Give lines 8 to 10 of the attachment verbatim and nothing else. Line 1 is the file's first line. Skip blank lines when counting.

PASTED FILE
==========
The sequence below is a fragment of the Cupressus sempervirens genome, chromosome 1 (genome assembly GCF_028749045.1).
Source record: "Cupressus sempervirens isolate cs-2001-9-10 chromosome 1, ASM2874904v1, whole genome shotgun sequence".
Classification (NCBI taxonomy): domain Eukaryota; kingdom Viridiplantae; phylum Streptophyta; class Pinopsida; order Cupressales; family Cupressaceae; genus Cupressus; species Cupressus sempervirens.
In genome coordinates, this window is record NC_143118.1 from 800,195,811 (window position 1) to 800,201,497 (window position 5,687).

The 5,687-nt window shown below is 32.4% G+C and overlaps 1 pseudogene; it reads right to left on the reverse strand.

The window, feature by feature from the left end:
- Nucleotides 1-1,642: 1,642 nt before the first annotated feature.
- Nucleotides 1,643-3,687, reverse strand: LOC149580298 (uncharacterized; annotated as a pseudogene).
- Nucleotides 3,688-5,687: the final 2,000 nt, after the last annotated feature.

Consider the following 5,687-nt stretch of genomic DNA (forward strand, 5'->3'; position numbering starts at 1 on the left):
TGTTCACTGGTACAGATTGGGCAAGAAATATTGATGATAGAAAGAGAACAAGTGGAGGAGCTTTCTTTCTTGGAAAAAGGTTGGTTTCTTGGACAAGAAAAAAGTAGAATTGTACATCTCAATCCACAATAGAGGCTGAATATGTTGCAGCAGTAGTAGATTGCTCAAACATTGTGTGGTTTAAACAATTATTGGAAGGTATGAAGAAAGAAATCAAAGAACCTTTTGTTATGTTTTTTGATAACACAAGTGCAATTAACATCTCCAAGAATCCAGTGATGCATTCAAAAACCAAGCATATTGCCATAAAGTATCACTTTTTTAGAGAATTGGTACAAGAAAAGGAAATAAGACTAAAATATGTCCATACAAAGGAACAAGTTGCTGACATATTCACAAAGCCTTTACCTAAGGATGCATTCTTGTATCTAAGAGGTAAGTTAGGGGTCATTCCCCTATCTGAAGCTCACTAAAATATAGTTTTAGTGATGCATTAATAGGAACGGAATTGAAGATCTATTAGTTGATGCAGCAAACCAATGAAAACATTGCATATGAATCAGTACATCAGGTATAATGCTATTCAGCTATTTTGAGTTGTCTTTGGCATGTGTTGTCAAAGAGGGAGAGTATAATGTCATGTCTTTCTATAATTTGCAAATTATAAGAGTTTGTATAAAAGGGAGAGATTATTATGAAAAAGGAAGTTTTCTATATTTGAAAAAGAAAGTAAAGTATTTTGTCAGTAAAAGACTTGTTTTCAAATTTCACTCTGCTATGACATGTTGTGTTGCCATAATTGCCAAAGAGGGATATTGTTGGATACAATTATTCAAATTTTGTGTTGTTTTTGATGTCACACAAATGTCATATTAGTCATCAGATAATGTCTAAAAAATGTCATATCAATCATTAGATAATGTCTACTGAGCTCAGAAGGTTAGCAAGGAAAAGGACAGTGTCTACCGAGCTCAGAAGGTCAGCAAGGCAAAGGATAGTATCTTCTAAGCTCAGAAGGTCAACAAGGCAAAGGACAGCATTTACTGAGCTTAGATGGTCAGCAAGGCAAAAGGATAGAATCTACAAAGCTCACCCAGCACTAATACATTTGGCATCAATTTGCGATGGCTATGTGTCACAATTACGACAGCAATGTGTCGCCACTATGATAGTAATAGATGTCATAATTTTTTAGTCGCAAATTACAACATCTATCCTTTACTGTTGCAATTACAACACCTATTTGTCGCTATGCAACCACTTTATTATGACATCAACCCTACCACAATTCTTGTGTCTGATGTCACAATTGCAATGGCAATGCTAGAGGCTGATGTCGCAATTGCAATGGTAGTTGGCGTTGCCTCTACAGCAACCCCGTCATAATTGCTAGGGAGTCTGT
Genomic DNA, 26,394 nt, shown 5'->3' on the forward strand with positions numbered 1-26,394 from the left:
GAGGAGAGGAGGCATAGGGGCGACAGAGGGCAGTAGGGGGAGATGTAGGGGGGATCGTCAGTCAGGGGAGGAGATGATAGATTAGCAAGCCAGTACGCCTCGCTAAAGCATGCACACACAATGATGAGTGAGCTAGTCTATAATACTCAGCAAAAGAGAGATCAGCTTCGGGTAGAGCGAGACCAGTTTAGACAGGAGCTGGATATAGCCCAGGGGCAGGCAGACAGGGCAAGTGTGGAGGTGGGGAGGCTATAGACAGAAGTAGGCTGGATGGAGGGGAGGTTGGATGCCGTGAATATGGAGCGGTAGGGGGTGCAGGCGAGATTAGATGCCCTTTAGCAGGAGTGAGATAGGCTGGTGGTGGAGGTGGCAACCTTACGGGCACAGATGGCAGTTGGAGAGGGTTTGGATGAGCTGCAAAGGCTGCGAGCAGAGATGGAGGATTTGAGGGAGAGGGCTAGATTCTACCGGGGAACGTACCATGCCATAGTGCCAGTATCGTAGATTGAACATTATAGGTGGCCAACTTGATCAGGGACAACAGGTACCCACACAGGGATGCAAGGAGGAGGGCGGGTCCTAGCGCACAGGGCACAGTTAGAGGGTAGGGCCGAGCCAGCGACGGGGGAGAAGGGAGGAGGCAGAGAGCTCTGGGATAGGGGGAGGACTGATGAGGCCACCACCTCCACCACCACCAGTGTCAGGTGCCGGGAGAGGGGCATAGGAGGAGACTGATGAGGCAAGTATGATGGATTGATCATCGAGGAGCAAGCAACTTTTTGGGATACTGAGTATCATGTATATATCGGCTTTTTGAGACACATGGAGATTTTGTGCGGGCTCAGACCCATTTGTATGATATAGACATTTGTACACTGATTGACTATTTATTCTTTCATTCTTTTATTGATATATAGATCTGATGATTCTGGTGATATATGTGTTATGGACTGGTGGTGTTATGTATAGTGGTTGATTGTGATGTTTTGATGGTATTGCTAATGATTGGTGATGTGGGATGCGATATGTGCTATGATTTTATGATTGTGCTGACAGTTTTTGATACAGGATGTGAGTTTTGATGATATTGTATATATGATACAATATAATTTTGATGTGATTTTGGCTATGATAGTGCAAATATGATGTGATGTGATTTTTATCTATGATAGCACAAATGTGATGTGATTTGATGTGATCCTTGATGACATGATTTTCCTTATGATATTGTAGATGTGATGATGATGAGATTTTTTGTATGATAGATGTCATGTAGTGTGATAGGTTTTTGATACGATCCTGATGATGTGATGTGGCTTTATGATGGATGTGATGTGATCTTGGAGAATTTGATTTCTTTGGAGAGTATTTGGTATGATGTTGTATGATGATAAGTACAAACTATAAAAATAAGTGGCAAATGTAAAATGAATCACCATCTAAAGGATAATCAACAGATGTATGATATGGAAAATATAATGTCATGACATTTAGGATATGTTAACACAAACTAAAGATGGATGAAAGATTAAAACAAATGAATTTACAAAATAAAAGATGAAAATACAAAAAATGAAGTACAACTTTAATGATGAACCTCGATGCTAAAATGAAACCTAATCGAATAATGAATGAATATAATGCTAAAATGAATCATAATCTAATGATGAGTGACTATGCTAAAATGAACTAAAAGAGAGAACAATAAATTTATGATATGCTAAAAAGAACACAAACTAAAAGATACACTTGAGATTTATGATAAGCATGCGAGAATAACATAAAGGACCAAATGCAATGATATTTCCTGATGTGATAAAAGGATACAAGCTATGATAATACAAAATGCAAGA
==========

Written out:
- Nucleotides 1,643-3,687, reverse strand: LOC149580298 (uncharacterized; annotated as a pseudogene).
- Nucleotides 3,688-5,687: the final 2,000 nt, after the last annotated feature.

Consider the following 5,687-nt stretch of genomic DNA (forward strand, 5'->3'; position numbering starts at 1 on the left):